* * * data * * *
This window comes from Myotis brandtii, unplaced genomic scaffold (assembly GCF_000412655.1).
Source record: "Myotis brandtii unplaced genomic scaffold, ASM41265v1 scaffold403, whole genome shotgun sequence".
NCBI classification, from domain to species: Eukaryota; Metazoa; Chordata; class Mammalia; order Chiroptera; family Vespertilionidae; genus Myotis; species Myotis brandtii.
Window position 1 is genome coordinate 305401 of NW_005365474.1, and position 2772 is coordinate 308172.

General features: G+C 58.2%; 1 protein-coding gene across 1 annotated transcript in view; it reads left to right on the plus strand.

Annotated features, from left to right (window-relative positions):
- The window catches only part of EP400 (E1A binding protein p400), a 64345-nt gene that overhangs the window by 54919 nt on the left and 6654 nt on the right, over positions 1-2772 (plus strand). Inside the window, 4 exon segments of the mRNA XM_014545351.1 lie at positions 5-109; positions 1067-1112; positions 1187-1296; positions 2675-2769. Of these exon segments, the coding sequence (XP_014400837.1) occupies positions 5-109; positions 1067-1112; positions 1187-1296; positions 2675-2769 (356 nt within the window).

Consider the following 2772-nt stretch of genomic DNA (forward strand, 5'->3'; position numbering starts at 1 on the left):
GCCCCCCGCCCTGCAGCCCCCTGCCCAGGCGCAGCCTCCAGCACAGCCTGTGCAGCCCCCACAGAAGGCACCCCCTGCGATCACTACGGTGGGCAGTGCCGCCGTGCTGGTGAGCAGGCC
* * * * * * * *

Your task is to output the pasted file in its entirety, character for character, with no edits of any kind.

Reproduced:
This window comes from Myotis brandtii, unplaced genomic scaffold (assembly GCF_000412655.1).
Source record: "Myotis brandtii unplaced genomic scaffold, ASM41265v1 scaffold403, whole genome shotgun sequence".
NCBI classification, from domain to species: Eukaryota; Metazoa; Chordata; class Mammalia; order Chiroptera; family Vespertilionidae; genus Myotis; species Myotis brandtii.
Window position 1 is genome coordinate 305401 of NW_005365474.1, and position 2772 is coordinate 308172.

General features: G+C 58.2%; 1 protein-coding gene across 1 annotated transcript in view; it reads left to right on the plus strand.

Annotated features, from left to right (window-relative positions):
- The window catches only part of EP400 (E1A binding protein p400), a 64345-nt gene that overhangs the window by 54919 nt on the left and 6654 nt on the right, over positions 1-2772 (plus strand). Inside the window, 4 exon segments of the mRNA XM_014545351.1 lie at positions 5-109; positions 1067-1112; positions 1187-1296; positions 2675-2769. Of these exon segments, the coding sequence (XP_014400837.1) occupies positions 5-109; positions 1067-1112; positions 1187-1296; positions 2675-2769 (356 nt within the window).

Consider the following 2772-nt stretch of genomic DNA (forward strand, 5'->3'; position numbering starts at 1 on the left):
GCCCCCCGCCCTGCAGCCCCCTGCCCAGGCGCAGCCTCCAGCACAGCCTGTGCAGCCCCCACAGAAGGCACCCCCTGCGATCACTACGGTGGGCAGTGCCGCCGTGCTGGTGAGCAGGCC